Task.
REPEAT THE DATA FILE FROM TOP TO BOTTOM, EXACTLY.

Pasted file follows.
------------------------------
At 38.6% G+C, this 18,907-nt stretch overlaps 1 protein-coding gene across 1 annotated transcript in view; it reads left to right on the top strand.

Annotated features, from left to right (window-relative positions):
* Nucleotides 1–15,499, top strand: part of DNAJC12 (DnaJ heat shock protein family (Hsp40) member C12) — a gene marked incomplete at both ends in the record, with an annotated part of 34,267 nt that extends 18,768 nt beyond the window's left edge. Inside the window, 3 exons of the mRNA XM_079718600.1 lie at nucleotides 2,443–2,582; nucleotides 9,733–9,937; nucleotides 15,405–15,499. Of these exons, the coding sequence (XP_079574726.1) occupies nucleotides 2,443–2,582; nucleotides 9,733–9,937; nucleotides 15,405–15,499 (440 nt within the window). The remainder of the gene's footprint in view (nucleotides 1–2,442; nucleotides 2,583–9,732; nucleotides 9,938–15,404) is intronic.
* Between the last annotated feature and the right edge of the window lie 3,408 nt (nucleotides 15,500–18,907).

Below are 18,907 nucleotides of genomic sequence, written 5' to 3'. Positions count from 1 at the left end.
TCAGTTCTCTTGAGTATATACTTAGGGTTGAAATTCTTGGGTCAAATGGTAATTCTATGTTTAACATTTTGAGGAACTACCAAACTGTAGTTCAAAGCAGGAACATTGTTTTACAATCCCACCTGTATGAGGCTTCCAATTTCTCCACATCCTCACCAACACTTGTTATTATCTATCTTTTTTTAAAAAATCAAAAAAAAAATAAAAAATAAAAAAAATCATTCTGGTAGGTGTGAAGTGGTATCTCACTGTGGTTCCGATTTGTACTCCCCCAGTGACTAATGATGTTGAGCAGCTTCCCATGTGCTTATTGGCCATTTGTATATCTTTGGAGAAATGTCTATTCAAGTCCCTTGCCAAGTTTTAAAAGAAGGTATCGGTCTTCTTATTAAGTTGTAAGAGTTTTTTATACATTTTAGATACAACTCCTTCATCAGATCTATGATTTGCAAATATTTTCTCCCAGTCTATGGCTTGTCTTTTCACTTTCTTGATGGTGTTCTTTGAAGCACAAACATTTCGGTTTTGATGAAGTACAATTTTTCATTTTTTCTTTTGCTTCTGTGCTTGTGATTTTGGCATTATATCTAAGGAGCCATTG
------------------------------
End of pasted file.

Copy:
At 38.6% G+C, this 18,907-nt stretch overlaps 1 protein-coding gene across 1 annotated transcript in view; it reads left to right on the top strand.

Annotated features, from left to right (window-relative positions):
* Nucleotides 1–15,499, top strand: part of DNAJC12 (DnaJ heat shock protein family (Hsp40) member C12) — a gene marked incomplete at both ends in the record, with an annotated part of 34,267 nt that extends 18,768 nt beyond the window's left edge. Inside the window, 3 exons of the mRNA XM_079718600.1 lie at nucleotides 2,443–2,582; nucleotides 9,733–9,937; nucleotides 15,405–15,499. Of these exons, the coding sequence (XP_079574726.1) occupies nucleotides 2,443–2,582; nucleotides 9,733–9,937; nucleotides 15,405–15,499 (440 nt within the window). The remainder of the gene's footprint in view (nucleotides 1–2,442; nucleotides 2,583–9,732; nucleotides 9,938–15,404) is intronic.
* Between the last annotated feature and the right edge of the window lie 3,408 nt (nucleotides 15,500–18,907).

Below are 18,907 nucleotides of genomic sequence, written 5' to 3'. Positions count from 1 at the left end.
TCAGTTCTCTTGAGTATATACTTAGGGTTGAAATTCTTGGGTCAAATGGTAATTCTATGTTTAACATTTTGAGGAACTACCAAACTGTAGTTCAAAGCAGGAACATTGTTTTACAATCCCACCTGTATGAGGCTTCCAATTTCTCCACATCCTCACCAACACTTGTTATTATCTATCTTTTTTTAAAAAATCAAAAAAAAAATAAAAAATAAAAAAAATCATTCTGGTAGGTGTGAAGTGGTATCTCACTGTGGTTCCGATTTGTACTCCCCCAGTGACTAATGATGTTGAGCAGCTTCCCATGTGCTTATTGGCCATTTGTATATCTTTGGAGAAATGTCTATTCAAGTCCCTTGCCAAGTTTTAAAAGAAGGTATCGGTCTTCTTATTAAGTTGTAAGAGTTTTTTATACATTTTAGATACAACTCCTTCATCAGATCTATGATTTGCAAATATTTTCTCCCAGTCTATGGCTTGTCTTTTCACTTTCTTGATGGTGTTCTTTGAAGCACAAACATTTCGGTTTTGATGAAGTACAATTTTTCATTTTTTCTTTTGCTTCTGTGCTTGTGATTTTGGCATTATATCTAAGGAGCCATTG